Author(s): Thong FS, Graham TE
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Abstract The caffeine-induced impairment of insulin action is commonly attributed to adenosine receptor (AR) antagonism in skeletal muscle. However, epinephrine, a potent inhibitor of insulin actions, is increased after caffeine ingestion. We tested the hypothesis that the insulin antagonistic effects of caffeine are mediated by epinephrine, and not by AR antagonism, in seven healthy men. On four separate occasions, they received 1) dextrose (placebo, PL), 2) 5 mg/kg caffeine (CAF), 3) 80 mg of propranolol (PR), and 4) 5 mg/kg caffeine + 80 mg of propranolol (CAF + PR) before an oral glucose tolerance test (OGTT). Blood glucose was similar among trials before and during the OGTT. Plasma epinephrine was elevated (P < 0.05) in CAF and CAF + PR. Areas under the insulin and C-peptide curves were 42 and 39\% greater (P < 0.05), respectively, in CAF than in PL, PR, and CAF + PR. In the presence of propranolol (CAF + PR), these responses were similar to PL and PR. These data suggest that the insulin antagonistic effects of caffeine in vivo are mediated by elevated epinephrine rather than by peripheral AR antagonism.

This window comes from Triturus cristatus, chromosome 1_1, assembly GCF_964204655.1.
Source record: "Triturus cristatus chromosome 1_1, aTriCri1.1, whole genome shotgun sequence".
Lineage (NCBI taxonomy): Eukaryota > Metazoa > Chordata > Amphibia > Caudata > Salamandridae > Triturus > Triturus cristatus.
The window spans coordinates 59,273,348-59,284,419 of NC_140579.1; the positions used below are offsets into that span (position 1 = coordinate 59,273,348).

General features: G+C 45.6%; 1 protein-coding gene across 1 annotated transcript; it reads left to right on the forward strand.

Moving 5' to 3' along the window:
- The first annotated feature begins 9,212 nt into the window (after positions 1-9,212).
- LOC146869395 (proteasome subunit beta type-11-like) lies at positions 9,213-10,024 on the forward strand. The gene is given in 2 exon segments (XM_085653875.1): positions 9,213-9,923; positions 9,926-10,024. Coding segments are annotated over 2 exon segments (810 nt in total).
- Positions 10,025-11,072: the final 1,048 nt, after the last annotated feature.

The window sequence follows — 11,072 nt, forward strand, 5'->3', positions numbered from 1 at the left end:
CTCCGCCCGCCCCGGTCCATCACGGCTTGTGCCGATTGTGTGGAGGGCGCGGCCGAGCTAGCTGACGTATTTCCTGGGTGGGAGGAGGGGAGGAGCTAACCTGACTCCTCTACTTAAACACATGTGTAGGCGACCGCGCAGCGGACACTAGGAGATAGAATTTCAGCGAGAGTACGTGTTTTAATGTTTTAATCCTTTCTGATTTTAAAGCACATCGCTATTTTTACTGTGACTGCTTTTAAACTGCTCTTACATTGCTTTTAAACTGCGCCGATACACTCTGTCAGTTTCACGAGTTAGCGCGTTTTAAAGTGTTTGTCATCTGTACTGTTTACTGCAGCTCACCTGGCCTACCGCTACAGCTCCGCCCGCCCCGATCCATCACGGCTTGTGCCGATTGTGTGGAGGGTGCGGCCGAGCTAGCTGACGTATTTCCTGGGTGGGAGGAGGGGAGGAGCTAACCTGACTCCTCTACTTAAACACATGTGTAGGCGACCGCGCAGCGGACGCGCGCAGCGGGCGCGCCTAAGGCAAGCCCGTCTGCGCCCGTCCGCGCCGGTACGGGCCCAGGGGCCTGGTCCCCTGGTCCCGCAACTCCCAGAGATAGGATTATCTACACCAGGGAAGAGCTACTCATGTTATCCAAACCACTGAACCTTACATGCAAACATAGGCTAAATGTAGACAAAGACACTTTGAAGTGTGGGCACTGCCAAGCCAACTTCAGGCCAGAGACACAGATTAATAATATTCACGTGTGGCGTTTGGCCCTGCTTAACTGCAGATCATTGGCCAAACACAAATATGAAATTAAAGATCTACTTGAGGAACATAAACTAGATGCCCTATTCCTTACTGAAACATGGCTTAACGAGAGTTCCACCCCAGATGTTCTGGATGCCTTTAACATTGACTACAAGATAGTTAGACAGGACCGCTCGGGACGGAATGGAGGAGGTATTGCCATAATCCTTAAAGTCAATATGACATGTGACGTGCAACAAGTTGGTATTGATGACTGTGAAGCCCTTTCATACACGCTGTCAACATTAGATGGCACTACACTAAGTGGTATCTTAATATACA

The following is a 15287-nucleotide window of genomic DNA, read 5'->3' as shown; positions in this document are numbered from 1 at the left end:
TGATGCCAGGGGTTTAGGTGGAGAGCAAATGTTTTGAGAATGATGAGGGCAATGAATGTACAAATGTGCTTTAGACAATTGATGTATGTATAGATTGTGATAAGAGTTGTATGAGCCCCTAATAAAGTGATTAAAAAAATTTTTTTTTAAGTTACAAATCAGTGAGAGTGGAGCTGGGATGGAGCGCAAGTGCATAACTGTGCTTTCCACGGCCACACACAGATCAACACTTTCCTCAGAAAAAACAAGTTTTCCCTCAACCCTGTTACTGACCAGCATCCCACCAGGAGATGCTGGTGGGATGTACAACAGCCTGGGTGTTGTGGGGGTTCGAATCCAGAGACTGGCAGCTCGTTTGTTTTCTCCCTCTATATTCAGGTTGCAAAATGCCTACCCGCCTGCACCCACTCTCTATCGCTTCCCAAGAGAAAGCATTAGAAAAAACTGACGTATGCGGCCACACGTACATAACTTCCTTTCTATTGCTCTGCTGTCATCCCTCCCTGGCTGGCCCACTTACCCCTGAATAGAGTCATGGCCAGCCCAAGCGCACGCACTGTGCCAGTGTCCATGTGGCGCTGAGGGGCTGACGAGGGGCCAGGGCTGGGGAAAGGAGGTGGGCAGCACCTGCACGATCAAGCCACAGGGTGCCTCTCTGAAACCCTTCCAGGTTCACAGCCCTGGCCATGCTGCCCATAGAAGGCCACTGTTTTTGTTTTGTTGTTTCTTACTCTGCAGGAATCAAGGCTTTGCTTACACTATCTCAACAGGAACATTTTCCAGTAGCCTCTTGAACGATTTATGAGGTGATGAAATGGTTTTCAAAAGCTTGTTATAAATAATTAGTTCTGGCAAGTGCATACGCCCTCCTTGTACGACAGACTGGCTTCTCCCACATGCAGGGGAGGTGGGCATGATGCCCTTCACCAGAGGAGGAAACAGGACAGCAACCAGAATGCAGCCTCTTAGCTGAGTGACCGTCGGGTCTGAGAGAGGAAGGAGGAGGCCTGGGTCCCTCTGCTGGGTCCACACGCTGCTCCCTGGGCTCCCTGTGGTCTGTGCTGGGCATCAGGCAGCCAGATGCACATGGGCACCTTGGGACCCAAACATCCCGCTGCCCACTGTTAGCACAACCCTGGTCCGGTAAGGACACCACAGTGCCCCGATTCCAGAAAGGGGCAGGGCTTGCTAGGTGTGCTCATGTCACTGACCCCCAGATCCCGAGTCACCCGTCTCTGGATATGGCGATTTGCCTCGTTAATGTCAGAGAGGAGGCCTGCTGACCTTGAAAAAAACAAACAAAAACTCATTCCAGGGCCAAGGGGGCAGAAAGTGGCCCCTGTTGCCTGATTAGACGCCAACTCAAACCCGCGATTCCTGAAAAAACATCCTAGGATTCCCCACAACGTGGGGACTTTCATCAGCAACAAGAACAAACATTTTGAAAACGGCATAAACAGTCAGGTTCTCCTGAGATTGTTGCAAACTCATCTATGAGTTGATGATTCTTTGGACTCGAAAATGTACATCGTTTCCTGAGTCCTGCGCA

This article was published in J Appl Physiol (1985)
and referenced in Oral Health Case Reports